Despite an absence of overt behavioural effects, fMRI data analysis revealed different patterns of navigation-related brain activity in RS and TSD participants. At the within-subject level, variations in place-finding efficiency in the Natural condition correlated more with caudate activity in RS than in TSD participants. In line with prior results [12] and with conclusions of the Iaria et al. study [25] in which transfer towards caudate activity was associated with automation, it suggests that subjects who slept on the post-training night may have automated their navigation behaviour. Higher correlations in RS than in TSD subjects were also found in frontal areas known to be involved in memory recollection [35], [36], and in the lateral temporal cortex (superior and middle temporal gyri) engaged in recognition memory [37]. The reverse contrast failed to reveal better integration of behaviour with regional brain activity in TSD than RS subjects, suggesting that navigation after a night of sleep deprivation may be supported by manifold processes, more than by a purely spatial, hippocampus-dependent, or response-based, caudate-dependent, strategy.

Interaction analyses revealed that RS subjects recruited more posterior parietal and occipital areas in the Impoverished condition than TSD participants, whereas the reverse contrast mainly revealed higher involvement of frontal areas in the TSD group. The inferior parietal and middle occipital gyri are known to participate in the fine-grained analysis of complex visuospatial information [38], as well as extrastriate visual areas are known to be involved in mental imagery and retrieval of visual details in memory tasks [39]. It would therefore be tempting to suggest that the higher involvement of occipital areas in RS subjects reflects the fact that they stored a more fine-grained representation of the environment, noticeably including the shape of rooms and corridors, in support to find their way. This hypothesis appears unlikely however. Indeed, not only behavioral performance data but also a qualitative analysis of the post-experimental questionnaire investigating subjects' strategies failed to reveal any significant difference between groups. Thus, 75% of the subjects in both groups reported having used a spatial strategy (e.g., recognition of the shape of rooms, memorization of junctions) at some points during the test. Rather, an alternative hypothesis may be that the RS subjects have activated regions involved in lower-level cognitive processes than TSD participants (occipital vs frontal areas).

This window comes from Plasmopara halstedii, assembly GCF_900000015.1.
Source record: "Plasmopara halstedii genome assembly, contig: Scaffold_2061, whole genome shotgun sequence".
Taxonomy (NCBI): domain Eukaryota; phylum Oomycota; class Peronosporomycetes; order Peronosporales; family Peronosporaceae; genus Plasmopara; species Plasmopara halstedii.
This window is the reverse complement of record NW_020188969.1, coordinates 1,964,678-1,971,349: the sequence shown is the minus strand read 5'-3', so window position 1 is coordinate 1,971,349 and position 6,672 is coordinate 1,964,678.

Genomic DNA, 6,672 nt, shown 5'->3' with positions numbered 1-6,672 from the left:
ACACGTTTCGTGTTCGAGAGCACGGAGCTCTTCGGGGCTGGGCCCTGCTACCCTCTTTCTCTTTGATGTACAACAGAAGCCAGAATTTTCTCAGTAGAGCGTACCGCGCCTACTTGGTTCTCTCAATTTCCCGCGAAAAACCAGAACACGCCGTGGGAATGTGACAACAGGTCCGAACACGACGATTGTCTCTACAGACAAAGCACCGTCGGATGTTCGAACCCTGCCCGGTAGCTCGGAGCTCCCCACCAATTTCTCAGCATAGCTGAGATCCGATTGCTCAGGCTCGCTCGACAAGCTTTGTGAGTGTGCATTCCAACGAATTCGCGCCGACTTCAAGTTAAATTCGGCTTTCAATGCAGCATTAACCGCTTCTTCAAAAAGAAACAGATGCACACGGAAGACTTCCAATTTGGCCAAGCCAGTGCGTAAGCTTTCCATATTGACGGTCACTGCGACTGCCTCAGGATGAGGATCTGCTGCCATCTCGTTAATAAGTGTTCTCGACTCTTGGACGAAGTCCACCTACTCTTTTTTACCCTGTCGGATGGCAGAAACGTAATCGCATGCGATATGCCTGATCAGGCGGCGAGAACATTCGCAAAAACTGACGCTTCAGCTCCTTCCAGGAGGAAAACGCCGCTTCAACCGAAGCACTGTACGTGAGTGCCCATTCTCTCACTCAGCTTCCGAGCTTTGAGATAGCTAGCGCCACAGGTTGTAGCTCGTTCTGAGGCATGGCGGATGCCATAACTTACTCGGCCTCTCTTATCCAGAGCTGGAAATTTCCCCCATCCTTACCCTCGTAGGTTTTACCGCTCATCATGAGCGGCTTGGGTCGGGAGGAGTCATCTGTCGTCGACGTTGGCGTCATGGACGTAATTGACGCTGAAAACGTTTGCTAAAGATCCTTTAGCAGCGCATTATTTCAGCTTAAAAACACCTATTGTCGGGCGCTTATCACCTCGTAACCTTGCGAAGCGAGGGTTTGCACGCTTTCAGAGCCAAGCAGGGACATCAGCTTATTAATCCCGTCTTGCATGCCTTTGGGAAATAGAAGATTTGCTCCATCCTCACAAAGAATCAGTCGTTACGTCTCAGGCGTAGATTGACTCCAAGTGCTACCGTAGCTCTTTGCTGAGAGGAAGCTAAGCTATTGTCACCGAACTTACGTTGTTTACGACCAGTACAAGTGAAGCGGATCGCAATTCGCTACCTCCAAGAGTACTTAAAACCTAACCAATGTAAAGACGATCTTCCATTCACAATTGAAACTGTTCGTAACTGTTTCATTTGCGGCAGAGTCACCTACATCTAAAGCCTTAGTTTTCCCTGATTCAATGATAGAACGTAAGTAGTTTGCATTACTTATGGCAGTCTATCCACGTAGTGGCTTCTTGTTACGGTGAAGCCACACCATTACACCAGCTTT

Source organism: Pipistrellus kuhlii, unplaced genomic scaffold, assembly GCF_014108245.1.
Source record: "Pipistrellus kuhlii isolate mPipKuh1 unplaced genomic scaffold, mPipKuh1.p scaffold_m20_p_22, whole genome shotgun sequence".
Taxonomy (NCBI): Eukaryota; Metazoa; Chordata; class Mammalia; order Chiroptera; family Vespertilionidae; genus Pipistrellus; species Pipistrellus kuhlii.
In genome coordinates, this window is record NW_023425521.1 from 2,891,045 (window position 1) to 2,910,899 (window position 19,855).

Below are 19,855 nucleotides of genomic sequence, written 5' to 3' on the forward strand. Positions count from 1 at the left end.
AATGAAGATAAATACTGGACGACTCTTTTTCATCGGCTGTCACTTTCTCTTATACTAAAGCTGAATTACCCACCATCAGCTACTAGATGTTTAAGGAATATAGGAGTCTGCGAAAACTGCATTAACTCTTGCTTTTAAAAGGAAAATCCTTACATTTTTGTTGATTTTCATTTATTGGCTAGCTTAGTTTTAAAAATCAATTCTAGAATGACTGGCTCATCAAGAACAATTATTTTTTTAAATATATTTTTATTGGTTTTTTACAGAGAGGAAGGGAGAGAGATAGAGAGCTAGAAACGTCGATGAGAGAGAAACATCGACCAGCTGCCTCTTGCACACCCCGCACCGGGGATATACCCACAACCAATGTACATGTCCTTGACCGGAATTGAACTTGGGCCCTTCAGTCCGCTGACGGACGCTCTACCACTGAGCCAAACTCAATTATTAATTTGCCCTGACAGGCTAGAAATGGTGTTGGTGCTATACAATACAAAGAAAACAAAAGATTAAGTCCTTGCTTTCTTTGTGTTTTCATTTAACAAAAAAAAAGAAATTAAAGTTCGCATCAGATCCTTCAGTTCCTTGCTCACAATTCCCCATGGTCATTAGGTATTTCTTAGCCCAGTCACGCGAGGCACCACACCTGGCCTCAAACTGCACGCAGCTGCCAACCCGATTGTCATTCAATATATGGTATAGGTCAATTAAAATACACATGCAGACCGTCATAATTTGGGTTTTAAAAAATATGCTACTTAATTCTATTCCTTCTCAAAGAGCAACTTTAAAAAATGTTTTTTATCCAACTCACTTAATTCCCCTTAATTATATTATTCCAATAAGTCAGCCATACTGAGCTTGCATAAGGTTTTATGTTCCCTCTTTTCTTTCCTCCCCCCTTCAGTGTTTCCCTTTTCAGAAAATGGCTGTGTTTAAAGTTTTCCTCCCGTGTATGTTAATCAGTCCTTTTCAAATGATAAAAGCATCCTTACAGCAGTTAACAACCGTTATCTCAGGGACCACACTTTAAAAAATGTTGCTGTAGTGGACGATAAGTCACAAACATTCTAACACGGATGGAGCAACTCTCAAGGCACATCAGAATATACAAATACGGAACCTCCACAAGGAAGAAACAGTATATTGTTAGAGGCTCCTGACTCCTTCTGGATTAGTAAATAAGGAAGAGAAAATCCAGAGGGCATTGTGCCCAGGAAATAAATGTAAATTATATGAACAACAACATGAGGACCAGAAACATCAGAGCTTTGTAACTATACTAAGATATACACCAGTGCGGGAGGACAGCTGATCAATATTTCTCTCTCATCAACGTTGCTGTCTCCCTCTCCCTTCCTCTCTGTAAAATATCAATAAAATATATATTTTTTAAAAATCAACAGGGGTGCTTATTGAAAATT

In the Alternate condition, data were analyzed taking into account the subject's behaviour all along its way. For each subject, we distinguished between parts of the route during which she/he was using a “detour” strategy to bypass the barriers using less familiar ways to reach the target, as opposed to parts of the route during which she/he was following a well-known path, i.e. a routine strategy. The underlying hypothesis was that subjects who had slept on the post-training night would recruit more strongly the hippocampal/parahippocampal regions to fulfill the increased spatial requirements in the detour part of the road than the sleep-deprived subjects. In contrast, for the routine part of the route, we expected to find a pattern of brain activity close to the one observed in the Natural condition with noticeably activations in the striatum, which has been shown to be involved in the automation of navigation behaviour [25]. An analysis based on detour data revealed higher activity in RS than TSD subjects in the cuneus, known to be involved in the generation of mental images [40] and in spatial-associative strategies during memory retrieval [41]. However, one should be cautious in interpreting this result, since half of our subjects actually claimed that they knew the alternative route to reach the target. It therefore suggests that our distinction between detour and routine behaviours may have been less stringent than expected. Finally, a two-way interaction between behaviour (Detour vs. Routine) and post-training sleep condition (RS vs. TSD) revealed higher activity in the Detour than in the Routine parts of the route, and more so in RS than TSD participants, in frontal and lateral temporal cortices. It suggests that subjects who slept during the post-training night have engaged more cerebral areas known for their contribution in active retrieval [42] and recognition processes [37] in goal-oriented navigation than sleep-deprived subjects. The reverse contrast disclosed higher activity in TSD than RS subjects in frontal areas, noticeably in the anterior cingulate cortex. Activation in this region has been previously reported in situations where subjects were spontaneously planning a route or were facing unexpected violations in the environment [43].